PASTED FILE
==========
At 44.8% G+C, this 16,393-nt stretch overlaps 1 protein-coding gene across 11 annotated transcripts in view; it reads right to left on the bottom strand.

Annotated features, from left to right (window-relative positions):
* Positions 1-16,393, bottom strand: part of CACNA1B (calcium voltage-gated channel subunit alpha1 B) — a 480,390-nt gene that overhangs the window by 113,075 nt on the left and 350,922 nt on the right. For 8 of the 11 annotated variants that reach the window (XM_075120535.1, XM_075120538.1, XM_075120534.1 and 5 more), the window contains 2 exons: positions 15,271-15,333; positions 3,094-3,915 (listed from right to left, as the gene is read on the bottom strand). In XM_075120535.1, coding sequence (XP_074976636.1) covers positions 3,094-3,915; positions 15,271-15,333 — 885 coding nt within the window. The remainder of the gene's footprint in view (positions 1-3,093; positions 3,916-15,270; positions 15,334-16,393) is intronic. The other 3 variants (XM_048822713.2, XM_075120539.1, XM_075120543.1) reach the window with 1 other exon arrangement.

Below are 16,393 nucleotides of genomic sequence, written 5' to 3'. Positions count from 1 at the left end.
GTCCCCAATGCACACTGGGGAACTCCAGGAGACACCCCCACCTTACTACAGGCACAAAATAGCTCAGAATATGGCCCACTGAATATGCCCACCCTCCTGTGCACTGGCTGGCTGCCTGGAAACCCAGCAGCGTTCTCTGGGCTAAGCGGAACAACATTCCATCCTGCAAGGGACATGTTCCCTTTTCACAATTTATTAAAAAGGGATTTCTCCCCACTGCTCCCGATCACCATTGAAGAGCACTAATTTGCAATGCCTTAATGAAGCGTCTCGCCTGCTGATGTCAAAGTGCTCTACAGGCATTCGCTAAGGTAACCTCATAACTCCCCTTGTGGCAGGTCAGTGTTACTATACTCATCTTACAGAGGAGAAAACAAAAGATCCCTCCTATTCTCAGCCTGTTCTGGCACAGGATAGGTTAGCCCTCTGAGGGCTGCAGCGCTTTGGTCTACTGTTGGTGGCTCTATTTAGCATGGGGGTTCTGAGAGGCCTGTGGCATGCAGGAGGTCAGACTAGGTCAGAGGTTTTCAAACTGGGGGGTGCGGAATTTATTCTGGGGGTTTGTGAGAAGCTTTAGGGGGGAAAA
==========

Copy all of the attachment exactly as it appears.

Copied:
At 44.8% G+C, this 16,393-nt stretch overlaps 1 protein-coding gene across 11 annotated transcripts in view; it reads right to left on the bottom strand.

Annotated features, from left to right (window-relative positions):
* Positions 1-16,393, bottom strand: part of CACNA1B (calcium voltage-gated channel subunit alpha1 B) — a 480,390-nt gene that overhangs the window by 113,075 nt on the left and 350,922 nt on the right. For 8 of the 11 annotated variants that reach the window (XM_075120535.1, XM_075120538.1, XM_075120534.1 and 5 more), the window contains 2 exons: positions 15,271-15,333; positions 3,094-3,915 (listed from right to left, as the gene is read on the bottom strand). In XM_075120535.1, coding sequence (XP_074976636.1) covers positions 3,094-3,915; positions 15,271-15,333 — 885 coding nt within the window. The remainder of the gene's footprint in view (positions 1-3,093; positions 3,916-15,270; positions 15,334-16,393) is intronic. The other 3 variants (XM_048822713.2, XM_075120539.1, XM_075120543.1) reach the window with 1 other exon arrangement.

Below are 16,393 nucleotides of genomic sequence, written 5' to 3'. Positions count from 1 at the left end.
GTCCCCAATGCACACTGGGGAACTCCAGGAGACACCCCCACCTTACTACAGGCACAAAATAGCTCAGAATATGGCCCACTGAATATGCCCACCCTCCTGTGCACTGGCTGGCTGCCTGGAAACCCAGCAGCGTTCTCTGGGCTAAGCGGAACAACATTCCATCCTGCAAGGGACATGTTCCCTTTTCACAATTTATTAAAAAGGGATTTCTCCCCACTGCTCCCGATCACCATTGAAGAGCACTAATTTGCAATGCCTTAATGAAGCGTCTCGCCTGCTGATGTCAAAGTGCTCTACAGGCATTCGCTAAGGTAACCTCATAACTCCCCTTGTGGCAGGTCAGTGTTACTATACTCATCTTACAGAGGAGAAAACAAAAGATCCCTCCTATTCTCAGCCTGTTCTGGCACAGGATAGGTTAGCCCTCTGAGGGCTGCAGCGCTTTGGTCTACTGTTGGTGGCTCTATTTAGCATGGGGGTTCTGAGAGGCCTGTGGCATGCAGGAGGTCAGACTAGGTCAGAGGTTTTCAAACTGGGGGGTGCGGAATTTATTCTGGGGGTTTGTGAGAAGCTTTAGGGGGGAAAA